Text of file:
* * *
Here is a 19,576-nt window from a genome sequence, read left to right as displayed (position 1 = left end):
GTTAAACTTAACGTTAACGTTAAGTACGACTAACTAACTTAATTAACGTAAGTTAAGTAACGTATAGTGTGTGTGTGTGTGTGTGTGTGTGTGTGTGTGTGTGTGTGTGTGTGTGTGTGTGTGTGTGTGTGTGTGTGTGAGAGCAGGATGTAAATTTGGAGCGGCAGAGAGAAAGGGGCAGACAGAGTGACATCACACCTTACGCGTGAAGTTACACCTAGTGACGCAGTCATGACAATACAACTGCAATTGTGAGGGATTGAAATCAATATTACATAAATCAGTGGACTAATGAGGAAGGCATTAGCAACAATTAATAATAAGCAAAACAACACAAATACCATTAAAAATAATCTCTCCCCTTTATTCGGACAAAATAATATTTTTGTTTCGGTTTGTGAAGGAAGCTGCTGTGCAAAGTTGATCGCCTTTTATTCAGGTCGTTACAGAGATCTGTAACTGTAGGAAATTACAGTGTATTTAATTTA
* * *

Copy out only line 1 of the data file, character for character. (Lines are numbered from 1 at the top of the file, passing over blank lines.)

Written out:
Here is a 19,576-nt window from a genome sequence, read left to right as displayed (position 1 = left end):